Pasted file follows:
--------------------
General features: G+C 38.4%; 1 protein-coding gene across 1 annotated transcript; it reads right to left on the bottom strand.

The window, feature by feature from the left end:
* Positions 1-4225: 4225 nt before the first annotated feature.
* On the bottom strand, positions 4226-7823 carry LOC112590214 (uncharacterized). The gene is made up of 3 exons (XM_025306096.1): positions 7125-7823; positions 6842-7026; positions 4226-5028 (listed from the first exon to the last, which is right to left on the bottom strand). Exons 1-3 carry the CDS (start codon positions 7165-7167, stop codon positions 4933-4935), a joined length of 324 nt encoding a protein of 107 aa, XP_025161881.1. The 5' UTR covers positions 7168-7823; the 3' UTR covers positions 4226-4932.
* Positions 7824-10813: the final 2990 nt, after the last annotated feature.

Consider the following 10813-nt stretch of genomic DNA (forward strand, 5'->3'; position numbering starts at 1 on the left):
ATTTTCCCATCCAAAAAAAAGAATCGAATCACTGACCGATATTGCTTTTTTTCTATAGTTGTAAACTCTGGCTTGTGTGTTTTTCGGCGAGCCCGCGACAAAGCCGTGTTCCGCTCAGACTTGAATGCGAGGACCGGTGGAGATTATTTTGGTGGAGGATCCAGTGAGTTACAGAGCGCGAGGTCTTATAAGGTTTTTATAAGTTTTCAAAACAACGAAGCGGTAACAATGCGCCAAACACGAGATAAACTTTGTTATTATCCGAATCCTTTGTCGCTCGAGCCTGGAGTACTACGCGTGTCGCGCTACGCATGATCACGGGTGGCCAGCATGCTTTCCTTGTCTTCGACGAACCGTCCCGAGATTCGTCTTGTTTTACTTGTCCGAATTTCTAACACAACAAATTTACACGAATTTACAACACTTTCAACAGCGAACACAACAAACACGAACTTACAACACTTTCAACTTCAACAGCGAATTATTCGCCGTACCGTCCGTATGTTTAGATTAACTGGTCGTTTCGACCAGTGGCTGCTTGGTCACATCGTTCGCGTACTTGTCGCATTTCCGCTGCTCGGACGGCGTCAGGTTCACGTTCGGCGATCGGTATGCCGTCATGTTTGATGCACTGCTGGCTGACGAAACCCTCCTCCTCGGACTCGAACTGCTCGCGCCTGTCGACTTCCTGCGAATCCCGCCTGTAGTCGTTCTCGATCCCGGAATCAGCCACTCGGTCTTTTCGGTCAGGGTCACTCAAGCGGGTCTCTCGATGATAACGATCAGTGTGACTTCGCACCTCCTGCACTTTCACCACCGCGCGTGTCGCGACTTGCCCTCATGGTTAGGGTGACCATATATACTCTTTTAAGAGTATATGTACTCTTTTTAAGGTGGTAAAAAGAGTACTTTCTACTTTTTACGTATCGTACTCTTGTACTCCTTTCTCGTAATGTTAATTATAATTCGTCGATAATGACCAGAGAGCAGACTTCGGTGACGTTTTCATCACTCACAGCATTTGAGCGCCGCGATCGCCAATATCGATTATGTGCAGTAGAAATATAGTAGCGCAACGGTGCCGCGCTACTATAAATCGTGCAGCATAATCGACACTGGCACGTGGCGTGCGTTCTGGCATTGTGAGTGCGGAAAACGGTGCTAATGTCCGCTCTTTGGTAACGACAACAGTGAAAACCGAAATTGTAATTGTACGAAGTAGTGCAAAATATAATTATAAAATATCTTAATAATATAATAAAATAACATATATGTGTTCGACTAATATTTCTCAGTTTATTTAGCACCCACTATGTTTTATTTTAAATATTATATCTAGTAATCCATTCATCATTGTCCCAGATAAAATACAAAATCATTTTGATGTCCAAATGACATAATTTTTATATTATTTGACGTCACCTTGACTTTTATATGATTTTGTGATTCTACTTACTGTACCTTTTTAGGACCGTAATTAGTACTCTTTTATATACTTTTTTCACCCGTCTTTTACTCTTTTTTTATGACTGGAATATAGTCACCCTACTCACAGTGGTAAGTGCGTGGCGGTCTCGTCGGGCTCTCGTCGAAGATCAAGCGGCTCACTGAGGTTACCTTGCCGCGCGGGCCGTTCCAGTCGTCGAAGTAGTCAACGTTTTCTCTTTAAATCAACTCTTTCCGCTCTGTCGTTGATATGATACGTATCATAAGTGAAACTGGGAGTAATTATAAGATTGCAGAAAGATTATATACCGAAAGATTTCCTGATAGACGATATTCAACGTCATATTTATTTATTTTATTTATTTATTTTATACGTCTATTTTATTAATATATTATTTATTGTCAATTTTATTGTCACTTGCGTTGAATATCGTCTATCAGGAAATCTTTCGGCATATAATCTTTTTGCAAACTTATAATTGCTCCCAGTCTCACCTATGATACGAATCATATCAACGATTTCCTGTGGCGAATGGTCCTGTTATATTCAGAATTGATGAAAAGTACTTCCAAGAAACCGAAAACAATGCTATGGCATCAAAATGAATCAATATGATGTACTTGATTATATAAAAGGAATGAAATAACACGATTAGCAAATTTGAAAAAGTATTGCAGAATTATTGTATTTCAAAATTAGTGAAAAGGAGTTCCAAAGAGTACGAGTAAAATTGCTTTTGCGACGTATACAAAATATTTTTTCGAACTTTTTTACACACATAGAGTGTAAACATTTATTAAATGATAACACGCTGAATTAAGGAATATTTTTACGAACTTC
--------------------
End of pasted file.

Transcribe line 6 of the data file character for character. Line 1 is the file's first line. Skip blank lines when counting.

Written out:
Consider the following 10813-nt stretch of genomic DNA (forward strand, 5'->3'; position numbering starts at 1 on the left):